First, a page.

climate/humidity changes, the wood of your tops, sides and backs may
crack, the surface behind the bridge may become flat (and severely
lower the string action of the instrument), support braces within the body
may release from the top or back (and suddenly cause ringing inside the
body when playing the instrument), which do not include any of the
issues as mentioned above concerning fretboard and neck issues.
Might you be experiencing any sudden changes with your instrument this winter?
If so, now is the time to address them, where there are a few simple steps to take to reduce the risk of damages of your instrument caused by improper storage of your instrument in such dry conditions:
Store your instrument in a hard case when not in use – Consider purchasing an “In-Case humidifier” to maintain moisture levels, and REMEMBER to keep it moist. Just by owning an “In-Case humidifier” and not keeping this moist and under close tabs, will NOT protect your instrument from the dry air. It’s ideal to check it once a week, and remoisten as required.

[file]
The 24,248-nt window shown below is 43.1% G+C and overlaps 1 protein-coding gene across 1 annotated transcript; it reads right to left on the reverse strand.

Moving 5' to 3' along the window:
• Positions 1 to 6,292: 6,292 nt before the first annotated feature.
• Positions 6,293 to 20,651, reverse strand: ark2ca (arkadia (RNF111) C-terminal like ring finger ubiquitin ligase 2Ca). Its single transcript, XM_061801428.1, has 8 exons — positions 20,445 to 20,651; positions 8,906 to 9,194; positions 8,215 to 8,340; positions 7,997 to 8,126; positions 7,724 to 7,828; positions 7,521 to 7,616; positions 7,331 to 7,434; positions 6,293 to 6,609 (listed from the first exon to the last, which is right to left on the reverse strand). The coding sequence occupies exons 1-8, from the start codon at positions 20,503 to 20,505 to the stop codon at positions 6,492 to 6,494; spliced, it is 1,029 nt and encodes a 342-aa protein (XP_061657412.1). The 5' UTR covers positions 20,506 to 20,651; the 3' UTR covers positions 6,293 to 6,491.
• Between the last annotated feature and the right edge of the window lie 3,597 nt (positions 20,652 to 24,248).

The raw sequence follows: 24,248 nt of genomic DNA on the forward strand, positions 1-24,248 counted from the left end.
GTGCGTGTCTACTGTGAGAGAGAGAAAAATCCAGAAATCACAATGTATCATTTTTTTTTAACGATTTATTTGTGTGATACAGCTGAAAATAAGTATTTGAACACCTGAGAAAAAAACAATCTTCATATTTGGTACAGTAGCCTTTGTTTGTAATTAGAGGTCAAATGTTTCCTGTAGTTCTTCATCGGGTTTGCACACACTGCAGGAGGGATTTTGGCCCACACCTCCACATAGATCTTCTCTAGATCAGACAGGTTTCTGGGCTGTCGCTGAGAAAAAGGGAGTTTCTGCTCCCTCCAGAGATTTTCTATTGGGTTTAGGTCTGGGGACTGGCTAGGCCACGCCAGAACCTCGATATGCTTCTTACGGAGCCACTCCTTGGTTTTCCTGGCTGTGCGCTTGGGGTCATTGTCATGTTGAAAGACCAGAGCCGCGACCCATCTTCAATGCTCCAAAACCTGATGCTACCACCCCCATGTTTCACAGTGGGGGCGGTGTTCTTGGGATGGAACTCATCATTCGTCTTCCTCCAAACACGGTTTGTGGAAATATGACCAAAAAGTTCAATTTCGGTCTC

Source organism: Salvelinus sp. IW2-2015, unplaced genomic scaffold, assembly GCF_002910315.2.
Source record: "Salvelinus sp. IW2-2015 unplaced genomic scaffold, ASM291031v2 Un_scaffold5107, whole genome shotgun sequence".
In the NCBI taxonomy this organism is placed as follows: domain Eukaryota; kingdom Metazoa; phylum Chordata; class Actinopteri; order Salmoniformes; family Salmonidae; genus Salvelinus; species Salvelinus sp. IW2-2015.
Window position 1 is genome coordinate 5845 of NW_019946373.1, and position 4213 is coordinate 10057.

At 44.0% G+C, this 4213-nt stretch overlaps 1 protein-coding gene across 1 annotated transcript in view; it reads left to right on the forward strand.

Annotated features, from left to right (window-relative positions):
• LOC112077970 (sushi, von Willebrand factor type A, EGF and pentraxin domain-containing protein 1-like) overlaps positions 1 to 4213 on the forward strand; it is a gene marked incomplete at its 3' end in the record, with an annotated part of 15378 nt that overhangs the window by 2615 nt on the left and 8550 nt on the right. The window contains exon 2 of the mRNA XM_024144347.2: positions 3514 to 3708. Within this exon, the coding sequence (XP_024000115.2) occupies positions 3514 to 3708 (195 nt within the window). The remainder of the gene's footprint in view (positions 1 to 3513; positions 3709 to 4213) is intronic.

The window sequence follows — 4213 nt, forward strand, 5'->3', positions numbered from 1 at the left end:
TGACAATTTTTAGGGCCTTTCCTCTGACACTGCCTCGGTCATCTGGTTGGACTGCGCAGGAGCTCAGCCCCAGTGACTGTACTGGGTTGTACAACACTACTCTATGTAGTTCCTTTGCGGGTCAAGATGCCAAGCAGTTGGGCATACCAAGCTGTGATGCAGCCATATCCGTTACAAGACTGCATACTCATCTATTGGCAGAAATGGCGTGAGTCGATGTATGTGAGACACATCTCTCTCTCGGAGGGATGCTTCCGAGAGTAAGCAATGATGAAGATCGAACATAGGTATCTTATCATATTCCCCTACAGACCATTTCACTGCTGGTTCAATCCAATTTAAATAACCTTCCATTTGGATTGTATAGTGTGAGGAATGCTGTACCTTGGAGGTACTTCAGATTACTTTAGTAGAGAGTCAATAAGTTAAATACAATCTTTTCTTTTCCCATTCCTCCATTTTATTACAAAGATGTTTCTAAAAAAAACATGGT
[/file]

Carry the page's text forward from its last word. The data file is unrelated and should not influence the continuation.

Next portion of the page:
Does your house have a basement? – Moisture levels in basements are generally higher than the rest of the house, where if stored in a heated basement this is a more ideal environment for your instrument.
Use a Hydrometer – These come in all shapes and sizes (both digital and analog), where you can keep a closer eye on the humidity level in your home. These can also be placed in your guitar case, which is an essential for the proper storage of your instrument.
Use a humidifier – Somewhat pricier compared to a incase humidifier, these add moisture to your home and help maintain a consistent humidity level. It’s better for your skin (say goodbye to chapped hands and lips), better for your health, wood furniture, and will even help reduce costs of heating your home (humid air tends to keep a more consistent temperature). The benefits are many, where fellow family members will also thank you.
When was the last time that you oiled your fretboard? – Oiling your fretboard will help to directly inject moisture levels into your fretboard. This will protect the instrument from dry cracks, sharp fret ends, etc. In more extreme cases, binding can start releasing from the fretboard and fret inlays can suddenly fall out. Keep your fretboard oiled and re-apply once every six months."